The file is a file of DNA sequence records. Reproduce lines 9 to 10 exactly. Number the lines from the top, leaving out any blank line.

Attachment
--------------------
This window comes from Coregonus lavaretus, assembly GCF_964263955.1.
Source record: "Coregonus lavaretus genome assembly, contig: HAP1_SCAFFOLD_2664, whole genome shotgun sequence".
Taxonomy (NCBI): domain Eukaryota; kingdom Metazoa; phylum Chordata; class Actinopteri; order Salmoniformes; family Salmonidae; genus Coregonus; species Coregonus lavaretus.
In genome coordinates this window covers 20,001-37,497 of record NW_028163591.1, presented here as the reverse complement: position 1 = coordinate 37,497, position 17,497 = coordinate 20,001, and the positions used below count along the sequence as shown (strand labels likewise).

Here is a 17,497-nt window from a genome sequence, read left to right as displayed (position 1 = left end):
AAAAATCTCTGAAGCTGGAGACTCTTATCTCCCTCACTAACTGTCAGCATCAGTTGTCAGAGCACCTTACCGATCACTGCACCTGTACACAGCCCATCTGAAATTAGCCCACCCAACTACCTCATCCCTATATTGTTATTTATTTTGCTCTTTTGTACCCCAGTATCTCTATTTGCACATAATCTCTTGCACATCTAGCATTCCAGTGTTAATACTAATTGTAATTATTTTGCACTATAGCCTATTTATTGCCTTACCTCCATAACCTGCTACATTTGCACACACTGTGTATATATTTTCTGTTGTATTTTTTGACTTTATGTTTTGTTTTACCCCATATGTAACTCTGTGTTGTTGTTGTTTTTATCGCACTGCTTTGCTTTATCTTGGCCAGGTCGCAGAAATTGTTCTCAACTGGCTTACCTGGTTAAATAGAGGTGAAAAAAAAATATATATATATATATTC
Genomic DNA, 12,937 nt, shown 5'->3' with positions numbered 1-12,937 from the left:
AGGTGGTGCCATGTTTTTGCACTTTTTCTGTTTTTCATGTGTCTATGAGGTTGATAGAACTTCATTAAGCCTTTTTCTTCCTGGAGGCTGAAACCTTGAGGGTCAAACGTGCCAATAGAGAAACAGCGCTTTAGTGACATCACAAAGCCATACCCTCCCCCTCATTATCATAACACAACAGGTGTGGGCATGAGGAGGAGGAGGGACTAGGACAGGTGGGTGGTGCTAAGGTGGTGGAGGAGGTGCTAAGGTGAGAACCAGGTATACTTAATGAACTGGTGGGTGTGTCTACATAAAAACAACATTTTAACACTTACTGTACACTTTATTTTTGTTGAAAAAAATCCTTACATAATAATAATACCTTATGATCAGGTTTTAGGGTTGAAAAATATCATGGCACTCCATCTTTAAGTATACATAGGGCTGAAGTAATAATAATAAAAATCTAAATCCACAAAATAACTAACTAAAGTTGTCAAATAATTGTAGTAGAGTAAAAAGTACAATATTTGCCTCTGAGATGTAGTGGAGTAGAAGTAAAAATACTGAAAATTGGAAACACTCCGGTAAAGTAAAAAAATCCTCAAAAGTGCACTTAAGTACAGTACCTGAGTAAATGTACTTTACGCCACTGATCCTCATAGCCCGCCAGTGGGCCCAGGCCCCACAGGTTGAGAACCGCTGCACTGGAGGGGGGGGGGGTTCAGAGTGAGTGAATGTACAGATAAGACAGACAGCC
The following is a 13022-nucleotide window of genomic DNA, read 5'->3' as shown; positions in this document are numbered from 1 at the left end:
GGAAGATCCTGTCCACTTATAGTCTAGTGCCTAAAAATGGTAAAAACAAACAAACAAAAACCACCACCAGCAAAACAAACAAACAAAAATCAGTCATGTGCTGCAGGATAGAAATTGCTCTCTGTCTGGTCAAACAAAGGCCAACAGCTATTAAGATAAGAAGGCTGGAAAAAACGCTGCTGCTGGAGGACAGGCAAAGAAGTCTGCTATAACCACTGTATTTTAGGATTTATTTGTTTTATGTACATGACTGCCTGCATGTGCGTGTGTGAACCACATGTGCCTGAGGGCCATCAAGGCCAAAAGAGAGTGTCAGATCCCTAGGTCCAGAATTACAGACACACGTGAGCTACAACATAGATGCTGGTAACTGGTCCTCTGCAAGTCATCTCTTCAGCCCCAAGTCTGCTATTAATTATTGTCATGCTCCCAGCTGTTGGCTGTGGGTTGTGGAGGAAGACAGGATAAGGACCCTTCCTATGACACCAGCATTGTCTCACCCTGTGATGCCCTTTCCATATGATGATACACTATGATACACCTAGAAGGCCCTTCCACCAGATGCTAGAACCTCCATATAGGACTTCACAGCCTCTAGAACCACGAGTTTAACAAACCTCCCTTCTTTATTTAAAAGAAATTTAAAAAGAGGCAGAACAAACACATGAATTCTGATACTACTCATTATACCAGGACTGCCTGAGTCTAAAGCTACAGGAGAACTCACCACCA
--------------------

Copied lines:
The following is a 13022-nucleotide window of genomic DNA, read 5'->3' as shown; positions in this document are numbered from 1 at the left end:
GGAAGATCCTGTCCACTTATAGTCTAGTGCCTAAAAATGGTAAAAACAAACAAACAAAAACCACCACCAGCAAAACAAACAAACAAAAATCAGTCATGTGCTGCAGGATAGAAATTGCTCTCTGTCTGGTCAAACAAAGGCCAACAGCTATTAAGATAAGAAGGCTGGAAAAAACGCTGCTGCTGGAGGACAGGCAAAGAAGTCTGCTATAACCACTGTATTTTAGGATTTATTTGTTTTATGTACATGACTGCCTGCATGTGCGTGTGTGAACCACATGTGCCTGAGGGCCATCAAGGCCAAAAGAGAGTGTCAGATCCCTAGGTCCAGAATTACAGACACACGTGAGCTACAACATAGATGCTGGTAACTGGTCCTCTGCAAGTCATCTCTTCAGCCCCAAGTCTGCTATTAATTATTGTCATGCTCCCAGCTGTTGGCTGTGGGTTGTGGAGGAAGACAGGATAAGGACCCTTCCTATGACACCAGCATTGTCTCACCCTGTGATGCCCTTTCCATATGATGATACACTATGATACACCTAGAAGGCCCTTCCACCAGATGCTAGAACCTCCATATAGGACTTCACAGCCTCTAGAACCACGAGTTTAACAAACCTCCCTTCTTTATTTAAAAGAAATTTAAAAAGAGGCAGAACAAACACATGAATTCTGATACTACTCATTATACCAGGACTGCCTGAGTCTAAAGCTACAGGAGAACTCACCACCA